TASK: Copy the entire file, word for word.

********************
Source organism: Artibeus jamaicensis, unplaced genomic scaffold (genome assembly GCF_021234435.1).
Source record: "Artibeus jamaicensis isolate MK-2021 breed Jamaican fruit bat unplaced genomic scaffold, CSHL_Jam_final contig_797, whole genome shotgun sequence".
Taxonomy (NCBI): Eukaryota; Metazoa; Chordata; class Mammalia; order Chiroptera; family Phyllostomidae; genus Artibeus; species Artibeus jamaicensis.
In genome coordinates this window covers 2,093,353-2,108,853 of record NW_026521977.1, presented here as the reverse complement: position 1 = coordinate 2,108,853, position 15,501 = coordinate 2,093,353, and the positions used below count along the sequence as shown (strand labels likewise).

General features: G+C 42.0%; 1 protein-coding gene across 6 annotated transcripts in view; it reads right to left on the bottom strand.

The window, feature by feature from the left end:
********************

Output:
Source organism: Artibeus jamaicensis, unplaced genomic scaffold (genome assembly GCF_021234435.1).
Source record: "Artibeus jamaicensis isolate MK-2021 breed Jamaican fruit bat unplaced genomic scaffold, CSHL_Jam_final contig_797, whole genome shotgun sequence".
Taxonomy (NCBI): Eukaryota; Metazoa; Chordata; class Mammalia; order Chiroptera; family Phyllostomidae; genus Artibeus; species Artibeus jamaicensis.
In genome coordinates this window covers 2,093,353-2,108,853 of record NW_026521977.1, presented here as the reverse complement: position 1 = coordinate 2,108,853, position 15,501 = coordinate 2,093,353, and the positions used below count along the sequence as shown (strand labels likewise).

General features: G+C 42.0%; 1 protein-coding gene across 6 annotated transcripts in view; it reads right to left on the bottom strand.

The window, feature by feature from the left end: